ORDER DENYING DEFENDANTS' MOTION FOR ATTORNEYS' FEES 
OTIS D. WRIGHT, II, District Judge.
Newegg moves for an award of attorneys' fees and costs incurred defending against Digitech's patent-infringement suit. (ECF No. 41.) Newegg argues that Digitech's infringement allegations were objectively baseless and brought in bad faith to obtain nuisance-value settlements. (Mot. 5.) Newegg styles itself a champion of the bullied who "must take a stand against litigation-extortion [ sic ]." (Mot. 7.) But despite Newegg's gallant intentions, the Court DENIES Newegg's Motion for Attorneys' Fees for the reasons discussed below.
II. FACTUAL BACKGROUND
On October 2, 2012, Digitech filed a patent-infringement suit against Newegg and Newegg.com accusing them of infringing U.S. Patent No 6, 128, 415. (Opp'n 5.) The 415 Patent concerns a device profile and method of generating a device profile. (415 Patent 1:1-6; 1:10-15, 1:26-31.)
Newegg was one of numerous defendants in Digitech's crosshairs. Digitech originally sued 45 defendants, which included both retailers and manufacturers of various digital cameras that allegedly infringed the 415 Patent. Digitech Image Techs., LLC v. Agfaphoto Holding, GMBH, Case No. 8:12-cv-01153-ODW (MRWx) (C.D. Cal. closed October 1, 2012). The Court dismissed that action for misjoinder under 35 U.S.C. § 299. Id. at ECF No. 190. Digitech then refiled individual infringement suits the next day. In total, Digitech brought 32 lawsuits against 70 defendants-20 of which were ultimately litigated.
During the litigation, the Court stayed the actions against Newegg and the other retailers under the "customer-suit exception." Digitech Image Techs., LLC v. Elecs. For Imaging, Inc., Case No. 8:12-cv-01324-ODW (MRWx), ECF No. 39 (C.D. Cal. closed August 6, 2013). Thus, the action against Newegg was stayed for most of the litigation while the Court resolved the manufacturer suits.
On July 31, 2013, some of the manufacturer-suit defendants-which did not include Newegg-brought a Motion for Summary Judgment. The Court granted the Motion, invalidating the 415 Patent under 35 U.S.C. § 101. Digitech Image Techs., LLC v. Elecs. For Imaging, Inc., Case No. 8:12-cv-01324-ODW (MRWx), ECF No. 89 (C.D. Cal. closed August 6, 2013). The Court entered judgment in this action for Newegg on August 6, 2013, as a result of the invalidation of the 415 Patent. (ECF No. 39.)
Newegg now seeks to recover $64, 851.73 in attorneys' fees under 35 U.S.C. § 285 incurred defending Digitech's suit. (Opp'n. 6.) Newegg is the sole defendant out of the 20 litigated cases to file a motion for attorneys' fees.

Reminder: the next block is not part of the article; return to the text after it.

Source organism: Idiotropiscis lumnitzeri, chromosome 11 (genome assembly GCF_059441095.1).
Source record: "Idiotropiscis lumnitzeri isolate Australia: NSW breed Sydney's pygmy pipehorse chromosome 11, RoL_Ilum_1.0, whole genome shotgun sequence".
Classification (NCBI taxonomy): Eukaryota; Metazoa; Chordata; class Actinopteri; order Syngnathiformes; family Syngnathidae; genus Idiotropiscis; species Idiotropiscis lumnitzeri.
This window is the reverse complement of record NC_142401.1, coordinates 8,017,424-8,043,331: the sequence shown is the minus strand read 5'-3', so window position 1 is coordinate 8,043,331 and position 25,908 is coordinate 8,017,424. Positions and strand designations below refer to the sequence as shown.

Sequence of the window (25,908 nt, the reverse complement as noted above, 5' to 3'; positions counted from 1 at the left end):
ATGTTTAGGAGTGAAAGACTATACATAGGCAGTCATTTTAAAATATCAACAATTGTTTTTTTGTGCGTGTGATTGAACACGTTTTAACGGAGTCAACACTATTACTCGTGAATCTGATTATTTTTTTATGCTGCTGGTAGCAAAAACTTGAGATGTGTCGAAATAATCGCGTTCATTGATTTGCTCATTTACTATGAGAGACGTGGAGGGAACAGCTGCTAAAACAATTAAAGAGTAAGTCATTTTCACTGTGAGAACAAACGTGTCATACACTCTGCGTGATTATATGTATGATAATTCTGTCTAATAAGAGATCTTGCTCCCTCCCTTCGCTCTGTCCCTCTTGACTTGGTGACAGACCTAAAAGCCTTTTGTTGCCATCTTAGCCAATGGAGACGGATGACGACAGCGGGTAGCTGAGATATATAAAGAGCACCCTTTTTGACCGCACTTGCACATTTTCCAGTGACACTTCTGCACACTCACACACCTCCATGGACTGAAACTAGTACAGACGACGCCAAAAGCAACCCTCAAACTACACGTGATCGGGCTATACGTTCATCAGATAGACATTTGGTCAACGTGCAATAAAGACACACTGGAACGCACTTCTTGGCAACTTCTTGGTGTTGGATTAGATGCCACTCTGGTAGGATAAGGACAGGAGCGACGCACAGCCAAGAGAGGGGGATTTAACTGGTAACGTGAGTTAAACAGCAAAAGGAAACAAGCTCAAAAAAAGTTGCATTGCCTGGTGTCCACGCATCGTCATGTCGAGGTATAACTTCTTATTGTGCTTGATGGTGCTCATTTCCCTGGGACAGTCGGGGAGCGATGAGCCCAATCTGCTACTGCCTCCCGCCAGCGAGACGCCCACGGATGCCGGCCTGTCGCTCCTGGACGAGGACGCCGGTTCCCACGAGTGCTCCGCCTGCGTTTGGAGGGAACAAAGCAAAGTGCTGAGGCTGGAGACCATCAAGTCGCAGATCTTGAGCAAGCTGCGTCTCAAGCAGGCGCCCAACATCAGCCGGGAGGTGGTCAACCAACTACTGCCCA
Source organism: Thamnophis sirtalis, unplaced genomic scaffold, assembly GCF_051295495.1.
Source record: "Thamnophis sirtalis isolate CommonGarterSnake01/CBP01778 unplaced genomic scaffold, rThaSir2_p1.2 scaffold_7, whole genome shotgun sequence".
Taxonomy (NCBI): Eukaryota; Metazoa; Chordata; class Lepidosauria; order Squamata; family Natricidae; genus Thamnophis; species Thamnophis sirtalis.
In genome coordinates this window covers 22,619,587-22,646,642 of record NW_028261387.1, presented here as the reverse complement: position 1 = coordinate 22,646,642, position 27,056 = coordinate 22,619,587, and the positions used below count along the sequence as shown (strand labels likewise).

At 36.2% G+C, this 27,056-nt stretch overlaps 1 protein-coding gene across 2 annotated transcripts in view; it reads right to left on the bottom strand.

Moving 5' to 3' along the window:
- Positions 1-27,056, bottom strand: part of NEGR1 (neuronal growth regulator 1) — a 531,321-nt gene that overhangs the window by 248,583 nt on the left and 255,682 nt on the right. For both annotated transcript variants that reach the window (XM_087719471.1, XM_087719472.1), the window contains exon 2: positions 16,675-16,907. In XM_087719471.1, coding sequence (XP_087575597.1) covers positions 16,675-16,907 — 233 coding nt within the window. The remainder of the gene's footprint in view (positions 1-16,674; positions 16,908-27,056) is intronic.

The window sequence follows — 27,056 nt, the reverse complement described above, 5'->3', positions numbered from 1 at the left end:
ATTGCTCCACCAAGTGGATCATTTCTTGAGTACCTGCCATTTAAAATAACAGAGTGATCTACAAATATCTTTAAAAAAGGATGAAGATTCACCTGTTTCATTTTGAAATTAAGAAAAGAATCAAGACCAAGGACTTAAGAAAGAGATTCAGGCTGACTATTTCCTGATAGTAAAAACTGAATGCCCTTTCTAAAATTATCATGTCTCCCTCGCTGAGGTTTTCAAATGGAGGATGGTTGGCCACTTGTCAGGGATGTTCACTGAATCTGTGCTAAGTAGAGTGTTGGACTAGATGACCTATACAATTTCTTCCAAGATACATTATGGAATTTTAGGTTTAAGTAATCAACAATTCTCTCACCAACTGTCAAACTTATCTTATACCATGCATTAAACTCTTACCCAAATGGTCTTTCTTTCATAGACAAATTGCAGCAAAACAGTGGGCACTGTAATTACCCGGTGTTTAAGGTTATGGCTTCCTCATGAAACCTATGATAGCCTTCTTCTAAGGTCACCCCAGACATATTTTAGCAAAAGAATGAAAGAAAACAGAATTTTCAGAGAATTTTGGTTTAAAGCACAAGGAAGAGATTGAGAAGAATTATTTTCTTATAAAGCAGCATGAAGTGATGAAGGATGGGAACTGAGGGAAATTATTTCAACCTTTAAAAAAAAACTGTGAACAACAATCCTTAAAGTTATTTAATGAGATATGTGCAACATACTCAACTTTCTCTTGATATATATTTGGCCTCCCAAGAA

III. LEGAL STANDARD
Meritless patent litigation places a particular strain on judicial and party resources. In recognition of this strain, section 285 of the Patent Act gives district courts discretion to award fees to prevailing parties in qualifying cases. 35 U.S.C. § 285. Attorneys'-fees awards are appropriate in "exceptional cases" in which sanctions are necessary to deter parties from bringing clearly unwarranted suits. Id.; Automated Bus. Cos. v. NEC Am., Inc., 202 F.3d 1353, 1354 (Fed. Cir. 2000); Eon-Net LP v. Flagstar Bancorp, 653 F.3d 1314, 1327 (Fed. Cir. 2011).
When deciding whether to award attorneys' fees, courts engage in a two-step inquiry. First, the Court must determine whether the prevailing party has proved by clear and convincing evidence that the case is "exceptional." MarcTec, LLC v. Johnson & Johnson, 664 F.3d 907, 915 (Fed. Cir. 2012). If the Court finds that the case is exceptional, it must then determine whether an award of attorneys' fees is justified. Id. at 916.
Absent misconduct in the litigation or in securing the patent, a case is exceptional under § 285 if (1) the litigation is brought in subjective bad faith, and (2) the litigation is objectively baseless. Brooks Furniture Mfg., Inc. v. Dutailier Int'l, Inc., 393 F.3d 1378, 1381 (Fed. Cir. 2005). Litigation is objectively baseless if the allegations are "such that no reasonable litigant could reasonably expect success on the merits." Dominant Semiconductors Sdn. Bhd. v. OSRAM GmbH, 524 F.3d 1254, 1260 (Fed. Cir. 2008).
Once the Court determines that the challenged litigation is objectively baseless, it may examine the litigant's subjective motivation. Prof'l Real Estate Investors, Inc. v. Columbia Pictures Indus., Inc., 508 U.S. 49, 60-61(1993). The Court presumes that a patent-infringement assertion is made in good faith. Brooks Furniture, 393 F.3d at 1382. But if the record indicates by clear and convincing evidence that a patentee was manifestly unreasonable in assessing and pressing its infringement allegations, then a court may infer that the claims were brought in bad faith. Eltech Sys. Corp. v. PPG Indus., Inc., 903 F.2d 805, 810-11 (Fed. Cir. 1990). A patent holder's continued pursuit of an infringement claim is manifestly ...